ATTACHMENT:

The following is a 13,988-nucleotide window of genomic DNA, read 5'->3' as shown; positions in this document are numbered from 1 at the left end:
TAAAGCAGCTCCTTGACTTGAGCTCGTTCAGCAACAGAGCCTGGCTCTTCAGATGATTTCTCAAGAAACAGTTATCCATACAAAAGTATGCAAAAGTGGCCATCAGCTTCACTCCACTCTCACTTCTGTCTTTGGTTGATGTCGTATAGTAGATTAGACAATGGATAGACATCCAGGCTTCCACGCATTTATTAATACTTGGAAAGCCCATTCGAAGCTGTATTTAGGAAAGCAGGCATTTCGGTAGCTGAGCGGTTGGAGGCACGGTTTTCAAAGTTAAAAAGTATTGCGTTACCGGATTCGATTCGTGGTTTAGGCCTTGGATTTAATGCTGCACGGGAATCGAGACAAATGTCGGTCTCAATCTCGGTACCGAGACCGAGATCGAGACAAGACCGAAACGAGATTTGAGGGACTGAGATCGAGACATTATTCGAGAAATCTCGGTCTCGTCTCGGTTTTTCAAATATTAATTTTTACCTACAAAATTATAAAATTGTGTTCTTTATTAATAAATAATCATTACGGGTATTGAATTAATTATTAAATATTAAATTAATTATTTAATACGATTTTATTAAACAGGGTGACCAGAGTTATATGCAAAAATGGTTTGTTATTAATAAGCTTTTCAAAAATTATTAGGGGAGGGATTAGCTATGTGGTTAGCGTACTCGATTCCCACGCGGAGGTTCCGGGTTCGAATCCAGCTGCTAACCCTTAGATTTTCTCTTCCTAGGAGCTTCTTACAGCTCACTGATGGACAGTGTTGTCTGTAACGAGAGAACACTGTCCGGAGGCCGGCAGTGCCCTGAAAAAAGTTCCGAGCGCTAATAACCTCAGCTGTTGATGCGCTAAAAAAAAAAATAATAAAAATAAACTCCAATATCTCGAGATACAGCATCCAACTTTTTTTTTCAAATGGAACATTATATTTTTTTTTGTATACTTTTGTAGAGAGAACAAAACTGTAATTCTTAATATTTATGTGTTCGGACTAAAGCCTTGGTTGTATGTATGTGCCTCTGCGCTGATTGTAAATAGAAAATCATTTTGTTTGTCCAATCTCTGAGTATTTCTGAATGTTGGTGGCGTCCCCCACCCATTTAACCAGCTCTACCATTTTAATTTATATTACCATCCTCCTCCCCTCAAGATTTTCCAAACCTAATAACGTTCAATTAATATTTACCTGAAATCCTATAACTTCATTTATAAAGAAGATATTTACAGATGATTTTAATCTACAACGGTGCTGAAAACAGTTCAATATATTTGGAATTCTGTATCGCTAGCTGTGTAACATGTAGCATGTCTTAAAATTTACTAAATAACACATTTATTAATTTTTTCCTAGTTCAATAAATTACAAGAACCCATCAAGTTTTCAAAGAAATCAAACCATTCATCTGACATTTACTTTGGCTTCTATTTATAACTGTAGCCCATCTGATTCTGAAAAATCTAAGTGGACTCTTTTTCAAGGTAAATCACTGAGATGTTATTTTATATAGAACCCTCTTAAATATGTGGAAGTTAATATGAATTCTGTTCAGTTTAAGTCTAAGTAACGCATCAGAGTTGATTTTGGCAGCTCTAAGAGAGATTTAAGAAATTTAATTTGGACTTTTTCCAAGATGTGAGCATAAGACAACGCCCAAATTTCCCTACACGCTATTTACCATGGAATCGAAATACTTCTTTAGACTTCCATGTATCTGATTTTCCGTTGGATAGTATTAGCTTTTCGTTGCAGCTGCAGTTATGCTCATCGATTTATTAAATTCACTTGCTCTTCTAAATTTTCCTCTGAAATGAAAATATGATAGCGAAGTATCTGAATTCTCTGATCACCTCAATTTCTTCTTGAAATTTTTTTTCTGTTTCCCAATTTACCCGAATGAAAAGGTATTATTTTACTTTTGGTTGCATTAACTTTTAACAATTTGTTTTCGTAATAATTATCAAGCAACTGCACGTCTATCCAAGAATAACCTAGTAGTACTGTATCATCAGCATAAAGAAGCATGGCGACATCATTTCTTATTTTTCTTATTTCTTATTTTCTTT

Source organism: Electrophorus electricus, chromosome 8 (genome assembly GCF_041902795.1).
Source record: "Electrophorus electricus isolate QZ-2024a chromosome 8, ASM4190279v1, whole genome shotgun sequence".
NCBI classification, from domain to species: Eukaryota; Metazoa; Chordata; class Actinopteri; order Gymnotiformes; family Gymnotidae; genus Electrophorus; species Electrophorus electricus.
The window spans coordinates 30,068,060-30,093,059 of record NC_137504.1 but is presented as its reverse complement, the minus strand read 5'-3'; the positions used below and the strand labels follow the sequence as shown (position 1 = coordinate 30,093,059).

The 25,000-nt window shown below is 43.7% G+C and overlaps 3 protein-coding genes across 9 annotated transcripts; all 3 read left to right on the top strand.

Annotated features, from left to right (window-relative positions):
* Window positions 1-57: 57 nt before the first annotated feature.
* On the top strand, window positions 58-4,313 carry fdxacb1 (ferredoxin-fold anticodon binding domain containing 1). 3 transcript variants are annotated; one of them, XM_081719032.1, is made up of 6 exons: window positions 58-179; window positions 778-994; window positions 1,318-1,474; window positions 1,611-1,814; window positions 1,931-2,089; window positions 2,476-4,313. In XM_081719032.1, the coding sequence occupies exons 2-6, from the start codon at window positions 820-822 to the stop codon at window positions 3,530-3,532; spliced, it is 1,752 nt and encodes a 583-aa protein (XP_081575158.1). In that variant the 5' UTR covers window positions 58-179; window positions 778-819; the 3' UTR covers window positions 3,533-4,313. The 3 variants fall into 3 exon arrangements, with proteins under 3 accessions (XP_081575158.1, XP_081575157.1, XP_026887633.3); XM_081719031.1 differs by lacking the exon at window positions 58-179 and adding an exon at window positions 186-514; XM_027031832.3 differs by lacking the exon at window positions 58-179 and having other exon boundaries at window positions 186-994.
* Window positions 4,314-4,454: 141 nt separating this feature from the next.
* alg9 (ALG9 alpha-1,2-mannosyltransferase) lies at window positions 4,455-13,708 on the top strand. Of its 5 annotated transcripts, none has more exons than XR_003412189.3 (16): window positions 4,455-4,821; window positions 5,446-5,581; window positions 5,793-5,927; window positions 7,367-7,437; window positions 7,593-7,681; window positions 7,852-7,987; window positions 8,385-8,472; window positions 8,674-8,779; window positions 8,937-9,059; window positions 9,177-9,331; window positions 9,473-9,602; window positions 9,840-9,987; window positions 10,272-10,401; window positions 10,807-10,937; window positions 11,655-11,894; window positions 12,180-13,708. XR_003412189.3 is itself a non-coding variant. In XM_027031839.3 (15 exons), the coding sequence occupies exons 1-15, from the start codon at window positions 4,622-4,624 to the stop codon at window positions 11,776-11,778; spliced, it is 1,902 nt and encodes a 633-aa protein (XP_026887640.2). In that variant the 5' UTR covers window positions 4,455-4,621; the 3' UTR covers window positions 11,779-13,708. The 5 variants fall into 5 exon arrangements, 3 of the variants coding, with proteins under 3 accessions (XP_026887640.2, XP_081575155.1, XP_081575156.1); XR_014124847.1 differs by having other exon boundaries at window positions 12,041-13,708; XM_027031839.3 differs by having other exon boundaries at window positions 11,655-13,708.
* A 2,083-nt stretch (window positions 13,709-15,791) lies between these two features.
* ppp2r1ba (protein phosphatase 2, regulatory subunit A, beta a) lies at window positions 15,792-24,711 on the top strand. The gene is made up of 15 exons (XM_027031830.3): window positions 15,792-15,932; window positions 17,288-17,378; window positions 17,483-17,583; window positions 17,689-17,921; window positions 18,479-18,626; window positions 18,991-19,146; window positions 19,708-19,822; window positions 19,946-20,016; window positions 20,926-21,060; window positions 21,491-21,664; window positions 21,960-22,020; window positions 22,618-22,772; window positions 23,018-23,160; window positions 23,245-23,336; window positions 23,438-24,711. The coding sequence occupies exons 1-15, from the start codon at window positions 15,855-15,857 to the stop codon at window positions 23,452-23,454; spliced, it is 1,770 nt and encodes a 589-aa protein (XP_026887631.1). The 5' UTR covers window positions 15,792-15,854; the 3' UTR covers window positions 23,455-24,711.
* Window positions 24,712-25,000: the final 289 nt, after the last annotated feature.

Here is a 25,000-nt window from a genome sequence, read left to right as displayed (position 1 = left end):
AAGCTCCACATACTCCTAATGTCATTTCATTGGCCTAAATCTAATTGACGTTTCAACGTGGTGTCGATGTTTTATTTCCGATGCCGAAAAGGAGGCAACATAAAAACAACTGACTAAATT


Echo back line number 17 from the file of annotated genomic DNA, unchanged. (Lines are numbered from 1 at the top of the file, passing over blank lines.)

AAGCTCCACATACTCCTAATGTCATTTCATTGGCCTAAATCTAATTGACGTTTCAACGTGGTGTCGATGTTTTATTTCCGATGCCGAAAAGGAGGCAACATAAAAACAACTGACTAAATT